Even though the chances of getting mesothelioma have declined over the past decades, the danger still exists. This form of cancer is caused by inhaling asbestos fibers, which adversely affect the lungs, abdomen or heart. Although the use of asbestos is heavily regulated, it is not completely banned in this country.
There are four kinds of mesothelioma: The most common is Pleural, which develops in the lining of the lungs. This accounts for 75 percent of all cases. Peritoneal is the second most predominant type, causing 10 percent of all cases. Pericardial (heart lining) and testicular mesothelioma are both very rare, but cases have been reported.
Therefore, everyone who may be exposed to it – and even those who are not – should be well educated about handling asbestos and the diseases it can cause. Being aware of and preventing contact with asbestos is imperative. A certified asbestos removal expert should always be consulted before attempting to handle asbestos.
The National Institute of Health (NIH) approximates that individuals have a 0.04 percent chance of developing mesothelioma, and research shows that 20 million or more people could potentially be diagnosed. The Centers for Disease Control and Prevention (CDC) reported that there are around 2,600 new cases in the United States every year.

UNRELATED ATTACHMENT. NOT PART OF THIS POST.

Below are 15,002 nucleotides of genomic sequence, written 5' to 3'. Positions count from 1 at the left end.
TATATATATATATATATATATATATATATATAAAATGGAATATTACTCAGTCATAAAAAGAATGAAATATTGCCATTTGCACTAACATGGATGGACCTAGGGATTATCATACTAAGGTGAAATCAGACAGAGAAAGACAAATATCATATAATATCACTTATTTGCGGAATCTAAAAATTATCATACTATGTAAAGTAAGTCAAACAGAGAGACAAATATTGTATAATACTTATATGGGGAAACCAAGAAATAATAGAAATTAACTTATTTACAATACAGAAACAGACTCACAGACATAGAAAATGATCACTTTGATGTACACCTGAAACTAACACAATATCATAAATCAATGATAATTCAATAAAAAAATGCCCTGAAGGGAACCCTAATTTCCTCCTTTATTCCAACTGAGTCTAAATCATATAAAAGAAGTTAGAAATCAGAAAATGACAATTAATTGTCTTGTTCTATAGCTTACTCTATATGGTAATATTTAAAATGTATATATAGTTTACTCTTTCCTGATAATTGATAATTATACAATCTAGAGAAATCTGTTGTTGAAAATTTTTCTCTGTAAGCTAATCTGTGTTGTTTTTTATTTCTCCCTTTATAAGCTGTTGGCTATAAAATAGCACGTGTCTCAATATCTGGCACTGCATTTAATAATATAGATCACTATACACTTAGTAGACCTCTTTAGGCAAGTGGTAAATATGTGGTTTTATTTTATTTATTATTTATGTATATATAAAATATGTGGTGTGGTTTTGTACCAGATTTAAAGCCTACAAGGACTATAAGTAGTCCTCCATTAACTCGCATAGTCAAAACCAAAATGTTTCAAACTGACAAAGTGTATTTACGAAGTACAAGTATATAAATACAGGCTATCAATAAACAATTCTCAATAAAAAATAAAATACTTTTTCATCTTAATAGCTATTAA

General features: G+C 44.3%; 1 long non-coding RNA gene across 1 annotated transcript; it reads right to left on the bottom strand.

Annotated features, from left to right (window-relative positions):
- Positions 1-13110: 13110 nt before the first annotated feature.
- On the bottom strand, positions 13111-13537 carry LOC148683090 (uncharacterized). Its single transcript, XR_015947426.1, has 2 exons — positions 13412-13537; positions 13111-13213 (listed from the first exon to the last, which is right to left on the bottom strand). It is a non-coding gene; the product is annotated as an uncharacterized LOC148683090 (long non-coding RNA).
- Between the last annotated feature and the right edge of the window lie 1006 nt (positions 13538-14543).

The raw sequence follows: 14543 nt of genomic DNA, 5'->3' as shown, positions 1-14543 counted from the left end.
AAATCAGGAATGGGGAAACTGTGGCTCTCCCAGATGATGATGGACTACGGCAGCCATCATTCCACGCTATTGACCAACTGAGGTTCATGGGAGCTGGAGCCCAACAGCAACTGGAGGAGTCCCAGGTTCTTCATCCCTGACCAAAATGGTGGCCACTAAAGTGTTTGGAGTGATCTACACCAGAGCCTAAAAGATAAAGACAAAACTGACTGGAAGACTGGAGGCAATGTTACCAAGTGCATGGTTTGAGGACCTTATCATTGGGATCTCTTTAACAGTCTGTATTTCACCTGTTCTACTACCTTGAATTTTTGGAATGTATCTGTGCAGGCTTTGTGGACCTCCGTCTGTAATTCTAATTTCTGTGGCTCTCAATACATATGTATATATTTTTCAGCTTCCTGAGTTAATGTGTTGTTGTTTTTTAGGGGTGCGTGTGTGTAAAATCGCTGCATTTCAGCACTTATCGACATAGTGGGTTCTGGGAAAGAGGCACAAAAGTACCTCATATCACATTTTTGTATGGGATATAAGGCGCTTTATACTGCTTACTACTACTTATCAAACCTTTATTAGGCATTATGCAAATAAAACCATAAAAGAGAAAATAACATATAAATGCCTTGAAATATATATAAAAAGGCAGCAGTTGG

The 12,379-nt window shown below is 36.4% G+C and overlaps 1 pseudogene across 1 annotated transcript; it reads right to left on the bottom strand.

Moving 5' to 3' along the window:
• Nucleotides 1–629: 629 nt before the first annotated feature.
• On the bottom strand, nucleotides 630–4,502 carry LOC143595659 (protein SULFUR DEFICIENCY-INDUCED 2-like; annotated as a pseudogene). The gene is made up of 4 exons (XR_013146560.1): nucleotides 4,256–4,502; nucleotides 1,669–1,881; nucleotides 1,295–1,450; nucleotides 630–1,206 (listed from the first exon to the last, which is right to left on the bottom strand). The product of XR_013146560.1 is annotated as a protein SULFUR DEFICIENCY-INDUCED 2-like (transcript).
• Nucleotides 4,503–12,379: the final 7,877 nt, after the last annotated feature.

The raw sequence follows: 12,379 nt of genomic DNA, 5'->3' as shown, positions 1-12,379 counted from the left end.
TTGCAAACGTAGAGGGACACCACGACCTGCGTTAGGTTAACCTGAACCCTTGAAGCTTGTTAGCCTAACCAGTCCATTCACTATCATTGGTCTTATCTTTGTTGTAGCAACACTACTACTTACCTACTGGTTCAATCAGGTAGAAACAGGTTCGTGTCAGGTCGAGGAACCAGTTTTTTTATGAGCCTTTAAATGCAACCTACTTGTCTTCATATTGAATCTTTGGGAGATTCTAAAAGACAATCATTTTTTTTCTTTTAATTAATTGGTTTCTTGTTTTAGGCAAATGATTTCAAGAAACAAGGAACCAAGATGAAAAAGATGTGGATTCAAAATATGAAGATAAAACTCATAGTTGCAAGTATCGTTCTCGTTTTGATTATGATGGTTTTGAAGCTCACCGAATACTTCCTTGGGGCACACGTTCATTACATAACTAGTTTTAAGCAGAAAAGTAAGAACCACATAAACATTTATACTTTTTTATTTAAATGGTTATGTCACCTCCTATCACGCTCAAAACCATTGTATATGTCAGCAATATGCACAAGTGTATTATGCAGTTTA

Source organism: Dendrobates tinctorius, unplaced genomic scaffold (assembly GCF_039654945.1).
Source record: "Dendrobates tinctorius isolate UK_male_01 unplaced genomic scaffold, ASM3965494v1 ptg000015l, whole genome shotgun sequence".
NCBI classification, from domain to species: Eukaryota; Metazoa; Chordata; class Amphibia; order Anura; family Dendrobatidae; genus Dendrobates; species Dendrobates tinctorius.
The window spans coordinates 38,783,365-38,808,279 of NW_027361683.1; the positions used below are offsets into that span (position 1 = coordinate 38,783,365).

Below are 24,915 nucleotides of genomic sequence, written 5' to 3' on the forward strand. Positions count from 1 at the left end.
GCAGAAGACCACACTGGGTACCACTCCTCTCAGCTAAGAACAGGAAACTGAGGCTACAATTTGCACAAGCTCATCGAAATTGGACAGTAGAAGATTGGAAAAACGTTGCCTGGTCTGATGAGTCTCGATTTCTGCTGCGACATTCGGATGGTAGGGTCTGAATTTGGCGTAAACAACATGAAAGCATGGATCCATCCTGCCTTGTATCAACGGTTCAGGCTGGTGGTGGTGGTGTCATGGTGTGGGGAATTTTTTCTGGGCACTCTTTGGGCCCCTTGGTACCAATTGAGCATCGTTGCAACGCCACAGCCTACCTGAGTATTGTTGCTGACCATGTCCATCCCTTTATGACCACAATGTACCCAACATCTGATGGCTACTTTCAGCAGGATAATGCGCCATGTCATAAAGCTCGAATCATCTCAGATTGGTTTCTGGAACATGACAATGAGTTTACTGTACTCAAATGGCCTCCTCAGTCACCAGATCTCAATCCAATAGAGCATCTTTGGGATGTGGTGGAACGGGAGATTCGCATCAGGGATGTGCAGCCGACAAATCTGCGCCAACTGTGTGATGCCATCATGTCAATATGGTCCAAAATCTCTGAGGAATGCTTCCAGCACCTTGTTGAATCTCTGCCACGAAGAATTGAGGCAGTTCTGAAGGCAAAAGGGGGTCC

Mesothelioma takes a long time to develop, and once diagnosed, patients have been known to survive from only 12 to 21 months. These numbers have gotten better recently, due to improved treatments and clinical trials.
Though there is a slight improvement in these survival rates, the general mortality rate for malignant mesothelioma has stayed pretty steady; between 1999 and 2015, there were 45,009 recorded mesothelioma deaths. This translates to around 2,500 per year.
Since mesothelioma has a long latency period, it is more frequently diagnosed in older people. Statistics show that the average age for this is 74. One of the main causes is occupational exposure; construction workers, mechanics, shipyard employees, plant workers, and firefighters are more likely to be exposed to asbestos.
However, individuals that are renovating older homes can also put themselves at risk. Mesothelioma is also more likely to occur in males than females; 75% of mesothelioma deaths are seen in men. This may be related to the fact that industries like construction have been traditionally male-dominated.
Additional risk factors include genetics, poor health, smoking, and longer periods of asbestos exposure. These all may increase the likelihood of developing mesothelioma and other asbestos-related diseases.
Recent statistics show that Pennsylvania is ranked third in the country for asbestos-related disease mortality rates. Even though researchers discovered the health risks of asbestos close to 100 years ago, its past use left large amounts of waste in the state.
Mesothelioma symptoms can take up to 50 years to develop, which makes it hard to diagnose, treat, and obtain medical care. If you have mesothelioma, we can help you get the compensation you deserve. Call the Philadelphia mesothelioma lawyers at Brookman, Rosenberg, Brown & Sandler at 215-569-4000 or contact us online for an initial consultation.